Floods and droughts will become morecommon. Rainfall in Ethiopia, wheredroughts are already common, coulddecline by 10 percent over the next 50years.
Less fresh water will be available.
• If the Quelccaya ice cap in Peru continues to melt at its current rate, it will be gone by 2100, leaving thousands of people who rely on it for drinking water and electricity without a source of either.
► Some diseases will spread, such as malaria carried by mosquitoes.
► Ecosystems will change—some species will move farther north or become more successful; others won’t be able to move and could become extinct.
Wildlife research scientist Martin Obbard has found that since the mid-1980s, with less ice on which to live and fish for food, polar bears have gotten considerably skinnier.
Polar bear biologist Ian Stirling has found a similar pattern in Hudson Bay. He fears that if sea ice disappears, the polar bears will as well.
Facts of Global Warming Climate change is observed worldwide. Average temperature of earth has increased by 0.8 degrees since last 100 years.
Higher levels of CO2 have caused ocean acidification.
Most of the densely populated Low lying coastal regions are more vulnerable to climate shifts.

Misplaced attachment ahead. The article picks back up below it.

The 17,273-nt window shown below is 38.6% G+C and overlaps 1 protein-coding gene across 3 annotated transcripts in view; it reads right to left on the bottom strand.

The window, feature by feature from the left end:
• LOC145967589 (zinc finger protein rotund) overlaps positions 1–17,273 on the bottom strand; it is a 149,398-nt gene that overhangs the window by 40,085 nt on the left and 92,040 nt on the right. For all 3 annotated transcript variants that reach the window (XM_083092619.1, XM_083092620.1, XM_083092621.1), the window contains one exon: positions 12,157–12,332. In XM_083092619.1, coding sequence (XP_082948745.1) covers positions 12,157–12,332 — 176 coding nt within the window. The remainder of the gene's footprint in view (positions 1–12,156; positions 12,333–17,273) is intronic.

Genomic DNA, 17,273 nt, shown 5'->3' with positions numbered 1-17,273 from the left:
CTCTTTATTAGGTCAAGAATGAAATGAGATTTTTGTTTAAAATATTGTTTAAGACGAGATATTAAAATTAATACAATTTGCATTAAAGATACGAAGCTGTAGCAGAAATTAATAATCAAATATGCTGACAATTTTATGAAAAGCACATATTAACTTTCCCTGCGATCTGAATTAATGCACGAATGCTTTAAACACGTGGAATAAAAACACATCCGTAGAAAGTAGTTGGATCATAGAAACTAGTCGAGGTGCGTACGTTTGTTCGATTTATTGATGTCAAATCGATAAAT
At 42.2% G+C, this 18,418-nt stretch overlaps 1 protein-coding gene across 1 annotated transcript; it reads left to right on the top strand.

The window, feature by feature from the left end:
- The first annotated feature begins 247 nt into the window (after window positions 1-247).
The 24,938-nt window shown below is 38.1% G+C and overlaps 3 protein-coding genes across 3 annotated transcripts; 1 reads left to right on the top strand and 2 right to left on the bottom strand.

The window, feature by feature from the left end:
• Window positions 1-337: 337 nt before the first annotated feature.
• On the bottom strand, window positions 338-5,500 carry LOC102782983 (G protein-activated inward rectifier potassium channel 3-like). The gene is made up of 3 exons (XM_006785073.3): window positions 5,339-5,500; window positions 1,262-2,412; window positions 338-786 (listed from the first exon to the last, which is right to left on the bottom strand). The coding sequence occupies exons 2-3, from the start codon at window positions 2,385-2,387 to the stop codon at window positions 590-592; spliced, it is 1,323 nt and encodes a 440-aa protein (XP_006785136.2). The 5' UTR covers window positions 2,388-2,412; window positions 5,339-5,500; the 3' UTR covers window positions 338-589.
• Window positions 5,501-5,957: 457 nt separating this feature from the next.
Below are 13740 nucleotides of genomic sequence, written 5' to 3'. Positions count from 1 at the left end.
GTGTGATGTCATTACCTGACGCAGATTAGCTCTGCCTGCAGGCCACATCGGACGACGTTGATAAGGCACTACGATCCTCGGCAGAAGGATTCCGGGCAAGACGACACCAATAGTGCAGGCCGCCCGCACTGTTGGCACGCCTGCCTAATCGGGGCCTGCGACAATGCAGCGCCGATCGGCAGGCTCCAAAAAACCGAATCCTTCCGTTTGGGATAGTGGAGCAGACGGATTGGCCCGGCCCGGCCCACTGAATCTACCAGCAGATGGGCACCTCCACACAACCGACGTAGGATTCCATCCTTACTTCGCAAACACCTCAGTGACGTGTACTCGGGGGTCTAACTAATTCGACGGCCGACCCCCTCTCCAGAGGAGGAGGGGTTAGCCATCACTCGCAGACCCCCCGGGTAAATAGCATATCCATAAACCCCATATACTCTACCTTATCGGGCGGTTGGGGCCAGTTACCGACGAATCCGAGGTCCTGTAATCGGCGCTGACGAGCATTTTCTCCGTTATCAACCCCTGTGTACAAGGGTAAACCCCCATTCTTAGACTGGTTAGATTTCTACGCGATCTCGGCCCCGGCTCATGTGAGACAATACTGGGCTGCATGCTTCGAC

Winter of 2003-2004 was the 33rd coldest in the North Eastern America since the records began in 1896.
Prevention of Global Warming Drive less. Take bikes, walk or carpool whenever possible.
Consider investing in a hybrid or electric vehicle to help prevent against further global warming.
Replace all the light bulbs in and around your home with energy-efficient fluorescents that use fewer watts for the same amount of light.
Clean or replace your filters monthly.
Choose energy-efficient appliances whenits time to buy a new one.
• Decrease your air travel.
► Washclothes in cold water and line-dry whenever possible.
► Use a low-flow showerhead, which will lessen the hot water used but not drop your water pressure in the shower.
Cut down on your garbage—buy fewer packaged materials to prevent further global warming.
Unplug electronics when they are not in use, because they still take up energy. At the very least, turn items off when they’re not being used.
Run the dishwasher and clothes washer only when you have a full load, and if available, use the energy-saving setting.
Insulate your home better, and don’t forget to repair or replace worn caulking or weather-stripping. Insulate your water heater.
Buy recycled paper products and recycle as much of your waste as possible.
Bring your own reusable canvas grocery bags when grocery shopping.
Plant a tree.
Have an energy audit done on your home so you can find the trouble areas and fix them.
Use nontoxic cleaning products.
Shop locally for food. A farmer’s market is an excellent place to visit. And choose fresh food over frozen foods. Fresh takes less energy to produce.
Keep your car tuned up, and check tirepressure often to save gas.
Eat less meat and more organic foods inyour diet to do your part in preventingglobal warming.
Some Interesting Pictures